This all carries over into the game's multiplayer mode in spades. You've got deathmatch and team deathmatch modes, as well as a couple of gangster-themed variations on king of the hill and capture the flag games. Sounds dandy, right? Not so much. The maps the game provides you with are pathetically bad versions of levels from the game. Some are open street areas with sprinklings of indoor areas you can occasionally hide in, and others are narrow, ugly, thoroughly unpleasant indoor maps with no real room to move around. All your weapon upgrades and health pickups come in the form of big blue circles floating around each environment, which look more than a little out of place. But the most fundamental flaw is, again, that the shooting just isn't fun, and shoving more players into the mix doesn't fix that. All that will accomplish is getting up to eight people to hate the game with you.
Ahhh Chicago, such a rich, robust city, full of life and... Wait, where the heck is everybody?
Chicago Enforcer also fails to present itself in any positive fashion. The game uses a graphics engine that looks like it has been trapped in a time capsule for the last five years. It features horribly bland textures, blocky character models that animate about as well as animatronic robots with broken limbs, and environments so sparsely populated with proper scenery or the aforementioned terrible character models that you would think you had entered some kind of postnuclear wasteland, where venturing outside was equal to certain doom. And yet despite the horribly archaic graphics, the game takes forever to load up a mission. It takes 30 seconds to a minute for any mission to load, and any time you die, you have to sit through another horrendous load time. The audio is equally minimalist, with practically no music whatsoever, badly generic sound effects that you've heard in about a thousand other games, and very little in the way of voice acting. What little voice acting is included is the only high point of the presentation. It's mostly made up of the sort of cheeseball gangsterisms you might hear in a made-for-TV biopic about Chicago organized-crime lords, but it's delivered well enough. It's a shame there isn't very much of it.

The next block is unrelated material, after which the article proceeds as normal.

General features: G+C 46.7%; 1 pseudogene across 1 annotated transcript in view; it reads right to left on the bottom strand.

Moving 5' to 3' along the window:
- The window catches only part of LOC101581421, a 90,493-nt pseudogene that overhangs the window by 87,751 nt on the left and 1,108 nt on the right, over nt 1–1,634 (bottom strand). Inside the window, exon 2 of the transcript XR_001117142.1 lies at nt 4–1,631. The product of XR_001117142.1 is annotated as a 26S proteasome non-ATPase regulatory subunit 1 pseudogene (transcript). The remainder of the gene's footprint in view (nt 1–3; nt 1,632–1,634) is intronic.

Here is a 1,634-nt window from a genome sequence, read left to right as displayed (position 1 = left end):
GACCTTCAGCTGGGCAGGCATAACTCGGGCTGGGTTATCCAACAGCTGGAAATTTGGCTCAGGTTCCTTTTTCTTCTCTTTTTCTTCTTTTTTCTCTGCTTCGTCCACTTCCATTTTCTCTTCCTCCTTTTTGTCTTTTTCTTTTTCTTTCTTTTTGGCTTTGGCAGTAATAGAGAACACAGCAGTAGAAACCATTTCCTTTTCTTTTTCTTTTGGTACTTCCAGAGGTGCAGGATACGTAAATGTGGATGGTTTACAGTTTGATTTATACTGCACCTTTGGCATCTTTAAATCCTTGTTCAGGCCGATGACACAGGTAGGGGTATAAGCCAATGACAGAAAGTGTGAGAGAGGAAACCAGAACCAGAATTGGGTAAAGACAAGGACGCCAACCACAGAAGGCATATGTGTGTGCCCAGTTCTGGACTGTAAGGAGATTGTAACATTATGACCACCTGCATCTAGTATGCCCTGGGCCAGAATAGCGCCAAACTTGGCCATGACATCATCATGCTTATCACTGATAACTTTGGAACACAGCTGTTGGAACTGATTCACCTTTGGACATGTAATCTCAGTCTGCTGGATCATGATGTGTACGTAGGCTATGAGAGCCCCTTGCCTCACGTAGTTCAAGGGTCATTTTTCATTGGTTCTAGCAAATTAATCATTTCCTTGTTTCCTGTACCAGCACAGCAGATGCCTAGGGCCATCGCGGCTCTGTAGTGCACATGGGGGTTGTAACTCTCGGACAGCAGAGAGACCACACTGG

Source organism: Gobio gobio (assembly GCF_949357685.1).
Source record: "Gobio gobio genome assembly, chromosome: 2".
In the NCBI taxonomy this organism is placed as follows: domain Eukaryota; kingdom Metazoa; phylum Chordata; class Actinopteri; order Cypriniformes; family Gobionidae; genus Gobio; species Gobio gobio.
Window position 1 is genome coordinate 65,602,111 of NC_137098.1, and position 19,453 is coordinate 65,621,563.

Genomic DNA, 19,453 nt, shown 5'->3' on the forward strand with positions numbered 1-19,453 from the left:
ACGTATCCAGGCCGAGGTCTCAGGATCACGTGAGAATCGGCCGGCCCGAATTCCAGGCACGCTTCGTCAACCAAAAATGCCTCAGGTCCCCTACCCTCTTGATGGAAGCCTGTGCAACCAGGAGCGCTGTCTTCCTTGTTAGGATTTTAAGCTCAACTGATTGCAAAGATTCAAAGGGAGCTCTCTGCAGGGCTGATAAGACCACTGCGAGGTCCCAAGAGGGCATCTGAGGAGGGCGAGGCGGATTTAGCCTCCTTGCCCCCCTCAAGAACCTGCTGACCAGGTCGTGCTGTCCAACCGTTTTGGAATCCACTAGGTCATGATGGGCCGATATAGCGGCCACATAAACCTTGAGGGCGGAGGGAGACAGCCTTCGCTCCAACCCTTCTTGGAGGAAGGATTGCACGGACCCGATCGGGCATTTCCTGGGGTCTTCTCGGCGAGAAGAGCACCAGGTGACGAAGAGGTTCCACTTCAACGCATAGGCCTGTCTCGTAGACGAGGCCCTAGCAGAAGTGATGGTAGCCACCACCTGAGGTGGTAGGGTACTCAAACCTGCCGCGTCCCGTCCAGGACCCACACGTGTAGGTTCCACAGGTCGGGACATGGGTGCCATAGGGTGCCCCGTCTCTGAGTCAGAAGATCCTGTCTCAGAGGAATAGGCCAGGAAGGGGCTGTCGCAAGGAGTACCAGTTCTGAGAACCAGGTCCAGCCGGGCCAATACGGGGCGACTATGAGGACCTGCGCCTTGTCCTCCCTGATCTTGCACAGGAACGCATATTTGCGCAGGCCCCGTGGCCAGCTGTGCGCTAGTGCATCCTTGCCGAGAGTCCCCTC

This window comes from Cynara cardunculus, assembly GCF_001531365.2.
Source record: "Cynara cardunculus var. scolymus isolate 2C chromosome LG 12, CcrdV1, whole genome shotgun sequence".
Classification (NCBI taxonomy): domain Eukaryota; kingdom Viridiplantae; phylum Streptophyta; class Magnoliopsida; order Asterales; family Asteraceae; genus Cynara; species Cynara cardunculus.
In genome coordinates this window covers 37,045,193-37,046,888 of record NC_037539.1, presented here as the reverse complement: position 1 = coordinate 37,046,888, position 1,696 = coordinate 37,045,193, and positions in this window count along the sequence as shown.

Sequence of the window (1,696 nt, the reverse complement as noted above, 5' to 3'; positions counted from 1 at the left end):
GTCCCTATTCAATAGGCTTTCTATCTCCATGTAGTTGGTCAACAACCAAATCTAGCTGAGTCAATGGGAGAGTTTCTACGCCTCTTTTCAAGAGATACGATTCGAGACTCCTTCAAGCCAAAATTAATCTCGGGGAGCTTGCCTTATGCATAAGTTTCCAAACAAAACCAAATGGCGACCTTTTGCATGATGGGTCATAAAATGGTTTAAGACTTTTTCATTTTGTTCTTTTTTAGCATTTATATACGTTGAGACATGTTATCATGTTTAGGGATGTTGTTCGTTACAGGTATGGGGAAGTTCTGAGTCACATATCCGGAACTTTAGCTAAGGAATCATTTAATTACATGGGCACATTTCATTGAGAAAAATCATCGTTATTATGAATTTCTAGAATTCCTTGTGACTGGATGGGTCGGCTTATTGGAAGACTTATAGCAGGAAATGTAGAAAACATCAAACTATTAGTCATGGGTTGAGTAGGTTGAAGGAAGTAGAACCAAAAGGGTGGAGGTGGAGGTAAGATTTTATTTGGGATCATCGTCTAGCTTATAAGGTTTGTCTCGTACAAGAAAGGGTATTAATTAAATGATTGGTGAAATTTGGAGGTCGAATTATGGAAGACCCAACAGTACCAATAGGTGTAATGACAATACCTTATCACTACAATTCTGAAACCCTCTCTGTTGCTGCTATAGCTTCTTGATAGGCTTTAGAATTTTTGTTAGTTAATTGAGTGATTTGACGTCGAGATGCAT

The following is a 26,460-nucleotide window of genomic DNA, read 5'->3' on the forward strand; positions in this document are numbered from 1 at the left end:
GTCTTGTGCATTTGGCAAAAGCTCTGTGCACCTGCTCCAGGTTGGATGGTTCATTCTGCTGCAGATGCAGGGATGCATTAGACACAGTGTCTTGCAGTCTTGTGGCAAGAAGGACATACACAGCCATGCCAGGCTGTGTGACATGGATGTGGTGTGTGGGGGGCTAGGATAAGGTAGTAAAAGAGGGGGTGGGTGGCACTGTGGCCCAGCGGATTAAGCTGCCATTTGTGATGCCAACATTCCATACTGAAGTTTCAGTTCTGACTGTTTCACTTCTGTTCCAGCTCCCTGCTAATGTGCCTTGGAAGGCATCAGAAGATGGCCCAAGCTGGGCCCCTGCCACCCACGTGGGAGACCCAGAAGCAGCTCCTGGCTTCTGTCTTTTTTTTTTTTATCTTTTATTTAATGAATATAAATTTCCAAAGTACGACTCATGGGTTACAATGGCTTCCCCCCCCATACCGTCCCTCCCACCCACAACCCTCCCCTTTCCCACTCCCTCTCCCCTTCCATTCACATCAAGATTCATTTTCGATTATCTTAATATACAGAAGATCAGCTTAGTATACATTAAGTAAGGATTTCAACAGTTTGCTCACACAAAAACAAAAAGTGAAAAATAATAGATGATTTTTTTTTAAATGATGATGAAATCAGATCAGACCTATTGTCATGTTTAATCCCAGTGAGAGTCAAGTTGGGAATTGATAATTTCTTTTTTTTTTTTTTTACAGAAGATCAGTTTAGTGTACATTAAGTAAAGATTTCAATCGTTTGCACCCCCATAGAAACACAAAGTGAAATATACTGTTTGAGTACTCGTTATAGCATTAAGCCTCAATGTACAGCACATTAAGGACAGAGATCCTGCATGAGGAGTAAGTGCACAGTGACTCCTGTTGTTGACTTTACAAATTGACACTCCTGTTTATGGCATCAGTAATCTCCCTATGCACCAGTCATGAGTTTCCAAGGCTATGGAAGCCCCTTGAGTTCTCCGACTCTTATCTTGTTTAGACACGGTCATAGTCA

It really ought to be clear as crystal at this point what you should do in the case of Chicago Enforcer. Real-life mobsters have been given cement shoes and a one-way ticket off a pier for less than what Chicago Enforcer tries to get away with, so to actually go out and pay money for this pile of junk would be an absolute mistake. Please, just stay away.